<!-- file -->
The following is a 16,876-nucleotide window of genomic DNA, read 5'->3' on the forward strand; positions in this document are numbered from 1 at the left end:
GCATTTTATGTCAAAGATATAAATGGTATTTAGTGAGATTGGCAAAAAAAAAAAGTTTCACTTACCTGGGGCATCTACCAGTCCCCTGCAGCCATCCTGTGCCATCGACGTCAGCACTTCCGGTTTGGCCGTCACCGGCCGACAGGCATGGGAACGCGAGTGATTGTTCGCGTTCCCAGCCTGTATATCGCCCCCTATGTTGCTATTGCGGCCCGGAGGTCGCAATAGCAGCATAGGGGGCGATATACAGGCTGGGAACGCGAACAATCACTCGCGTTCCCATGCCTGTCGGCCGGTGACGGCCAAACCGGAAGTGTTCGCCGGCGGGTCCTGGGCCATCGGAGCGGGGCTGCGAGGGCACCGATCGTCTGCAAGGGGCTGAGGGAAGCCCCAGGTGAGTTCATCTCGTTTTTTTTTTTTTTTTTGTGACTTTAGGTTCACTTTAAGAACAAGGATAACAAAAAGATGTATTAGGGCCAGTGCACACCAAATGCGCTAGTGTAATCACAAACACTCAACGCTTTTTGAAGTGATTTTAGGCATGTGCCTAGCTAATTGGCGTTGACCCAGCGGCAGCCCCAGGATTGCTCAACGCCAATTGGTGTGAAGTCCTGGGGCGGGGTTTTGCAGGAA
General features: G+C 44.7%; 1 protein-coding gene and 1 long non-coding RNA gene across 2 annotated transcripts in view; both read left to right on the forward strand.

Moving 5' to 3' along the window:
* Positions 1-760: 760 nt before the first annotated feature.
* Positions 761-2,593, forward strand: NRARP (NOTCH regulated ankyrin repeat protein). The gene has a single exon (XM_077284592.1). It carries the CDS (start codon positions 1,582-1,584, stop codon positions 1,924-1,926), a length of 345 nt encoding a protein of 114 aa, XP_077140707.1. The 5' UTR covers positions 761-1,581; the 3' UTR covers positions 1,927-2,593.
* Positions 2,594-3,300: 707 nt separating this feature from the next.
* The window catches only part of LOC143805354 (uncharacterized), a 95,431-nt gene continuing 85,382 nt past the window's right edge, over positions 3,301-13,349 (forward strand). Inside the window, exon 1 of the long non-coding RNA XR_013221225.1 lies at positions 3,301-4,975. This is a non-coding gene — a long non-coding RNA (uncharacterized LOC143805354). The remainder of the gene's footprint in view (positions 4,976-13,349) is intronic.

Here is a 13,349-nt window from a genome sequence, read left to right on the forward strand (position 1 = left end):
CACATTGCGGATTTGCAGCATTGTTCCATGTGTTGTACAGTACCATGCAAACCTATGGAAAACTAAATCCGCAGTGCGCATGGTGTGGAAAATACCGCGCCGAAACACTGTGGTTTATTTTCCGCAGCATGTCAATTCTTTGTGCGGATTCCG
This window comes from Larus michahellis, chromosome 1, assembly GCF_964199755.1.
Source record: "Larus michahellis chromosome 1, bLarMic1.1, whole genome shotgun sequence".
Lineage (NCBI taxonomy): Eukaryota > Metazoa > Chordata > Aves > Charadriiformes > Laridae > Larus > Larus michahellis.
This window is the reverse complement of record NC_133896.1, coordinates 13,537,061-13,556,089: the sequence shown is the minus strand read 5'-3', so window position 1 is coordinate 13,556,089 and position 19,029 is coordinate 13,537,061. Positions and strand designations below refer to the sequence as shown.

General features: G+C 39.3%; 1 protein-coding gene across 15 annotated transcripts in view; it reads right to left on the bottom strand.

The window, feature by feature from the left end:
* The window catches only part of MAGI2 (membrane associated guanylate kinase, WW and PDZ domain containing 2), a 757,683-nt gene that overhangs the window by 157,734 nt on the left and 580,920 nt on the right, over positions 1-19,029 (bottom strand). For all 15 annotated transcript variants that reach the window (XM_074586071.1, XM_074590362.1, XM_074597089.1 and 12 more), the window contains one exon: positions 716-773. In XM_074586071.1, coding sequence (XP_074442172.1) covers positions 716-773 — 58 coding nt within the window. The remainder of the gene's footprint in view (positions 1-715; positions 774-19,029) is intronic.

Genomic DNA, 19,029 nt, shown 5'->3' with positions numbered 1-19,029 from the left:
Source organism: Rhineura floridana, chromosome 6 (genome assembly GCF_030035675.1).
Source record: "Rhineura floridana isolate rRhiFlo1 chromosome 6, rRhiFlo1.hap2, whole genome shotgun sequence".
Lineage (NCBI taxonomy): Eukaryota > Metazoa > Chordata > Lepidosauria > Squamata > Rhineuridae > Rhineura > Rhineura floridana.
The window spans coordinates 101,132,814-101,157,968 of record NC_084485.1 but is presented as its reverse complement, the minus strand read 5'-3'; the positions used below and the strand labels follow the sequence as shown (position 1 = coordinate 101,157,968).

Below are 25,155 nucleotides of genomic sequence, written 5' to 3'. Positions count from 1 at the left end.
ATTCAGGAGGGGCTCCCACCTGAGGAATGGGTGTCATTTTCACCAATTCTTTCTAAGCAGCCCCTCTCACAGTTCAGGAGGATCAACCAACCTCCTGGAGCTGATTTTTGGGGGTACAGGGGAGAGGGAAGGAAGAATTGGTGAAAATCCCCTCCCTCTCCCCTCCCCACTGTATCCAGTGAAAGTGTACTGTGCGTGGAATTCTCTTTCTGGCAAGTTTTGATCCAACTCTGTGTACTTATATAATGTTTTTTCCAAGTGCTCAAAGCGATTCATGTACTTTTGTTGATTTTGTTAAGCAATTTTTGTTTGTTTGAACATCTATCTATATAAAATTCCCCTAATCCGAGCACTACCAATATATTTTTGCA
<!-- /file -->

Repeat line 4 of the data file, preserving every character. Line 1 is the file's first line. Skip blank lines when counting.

Moving 5' to 3' along the window: